It’s often said that Hemingway is the most readable author of all time, and that’s clearly what the developers of this handy writing tool thought.

1. Tells you the reading age

This measures your post by American school grade, which means a person educated up to that grade could read and understand it. W3C (the overlords of the internet) suggest that a reading age of around 14 is desirable (half of UK working adults have a reading age of 11 or lower) – so write for Grade 9 or below.

2. Highlights areas to improve

Text analysis screenshot

This includes hard-to-read sentences, adverbs (very, truly, obviously, strongly, probably, potentially, usefully – which are a bit weak when you could go straight in for the kill with your big bold point), phrases that could be simplified, and the passive voice.

When you hover over one of these highlighted words, Hemingway will give you a suggestion for a better word or just tell you to get rid of it. This is great for writing business blogs, especially if you’re a B2B company. It’s tempting to stick with tradition over what actually works, but keep things simple and enjoyable to read above anything else.

3. Saves your work

Hemingway also has a desktop version but the online site will remember what you wrote even if you close the window, so you can go away and come back. Amazing.

Let’s put it to the test

Whenever I write about writing, I always put my own content to the test. It wouldn’t be fair for me to preach what I don’t practise, would it?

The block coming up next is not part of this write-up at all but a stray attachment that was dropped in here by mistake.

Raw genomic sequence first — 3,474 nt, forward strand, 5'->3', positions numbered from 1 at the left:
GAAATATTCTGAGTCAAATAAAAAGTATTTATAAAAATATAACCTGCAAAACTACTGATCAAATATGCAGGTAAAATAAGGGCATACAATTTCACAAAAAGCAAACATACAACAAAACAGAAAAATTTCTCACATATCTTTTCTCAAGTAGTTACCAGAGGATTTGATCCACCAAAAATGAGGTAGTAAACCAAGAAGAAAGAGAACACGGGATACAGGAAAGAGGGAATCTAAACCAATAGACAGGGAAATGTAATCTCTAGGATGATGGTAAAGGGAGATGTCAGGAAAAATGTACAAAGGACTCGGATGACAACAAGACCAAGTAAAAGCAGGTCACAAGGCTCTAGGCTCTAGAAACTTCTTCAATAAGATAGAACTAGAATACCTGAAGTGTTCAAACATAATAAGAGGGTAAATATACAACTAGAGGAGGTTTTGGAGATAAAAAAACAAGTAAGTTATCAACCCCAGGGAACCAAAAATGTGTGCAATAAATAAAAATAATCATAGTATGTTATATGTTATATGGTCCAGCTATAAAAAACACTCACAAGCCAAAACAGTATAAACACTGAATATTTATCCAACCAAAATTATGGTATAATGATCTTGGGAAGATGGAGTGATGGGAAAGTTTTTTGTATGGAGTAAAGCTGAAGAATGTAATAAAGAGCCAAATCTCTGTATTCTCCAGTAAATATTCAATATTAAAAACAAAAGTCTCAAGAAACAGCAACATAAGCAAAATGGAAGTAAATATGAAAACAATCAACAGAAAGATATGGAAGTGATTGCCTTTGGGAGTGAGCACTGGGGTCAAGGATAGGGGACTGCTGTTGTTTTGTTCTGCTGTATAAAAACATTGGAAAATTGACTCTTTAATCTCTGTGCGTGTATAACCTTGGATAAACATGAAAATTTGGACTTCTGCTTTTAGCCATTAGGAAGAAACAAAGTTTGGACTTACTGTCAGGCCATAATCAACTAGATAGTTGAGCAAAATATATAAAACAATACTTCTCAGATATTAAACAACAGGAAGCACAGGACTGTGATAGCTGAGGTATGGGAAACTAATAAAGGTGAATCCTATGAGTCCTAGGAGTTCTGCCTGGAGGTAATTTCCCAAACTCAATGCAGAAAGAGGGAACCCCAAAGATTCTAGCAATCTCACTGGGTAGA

I also ran this content against a web page of the same length from a technology provider, using a combination of and

My content: Comparison content:
Average sentence length: 17 words Average sentence length: 30 words
Hard-to-read sentences: 12% Hard-to-read sentences: 57%
Adverbs: 4 Adverbs: 5
Passive voice: 3 uses Passive voice: 7 uses
Reading age: Grade 6 Reading age: Grade 20
Top five keywords: words, read, sentence, content, read, write Top five keywords: [brand name], industry, solutions, customers, sectors

Now, you might say that a tech company is going to naturally have more complicated concepts to write about – but look at the keywords. Most of those words mean nothing and don’t give search engines a nice semantic field (group of related words) that is relevant to what people are searching.

‘Solutions’ is my pet hate. If you’re selling solutions, tell me what the solution is! It’s like a secret code for what your company really does – which isn’t very useful when you’re trying to attract people who are interested in that thing and make them buy it.

You do want to get found for your brand name, sure, but that only attracts people who have heard of you. What about all the people who desperately need what you have but don’t know you exist?

I’ve tested against this company to prove a point but you could choose a company whose content (or success) you admire and test your posts against theirs. What are they doing that you’re not?

[bctt tweet=”Keep website and blog content readable with testing tools from @wordcounter_net and @HemingwayApp.”]

How readable is your content right now? Run a few tests and if you have any questions about creating readable content – just ask via the Comments section below!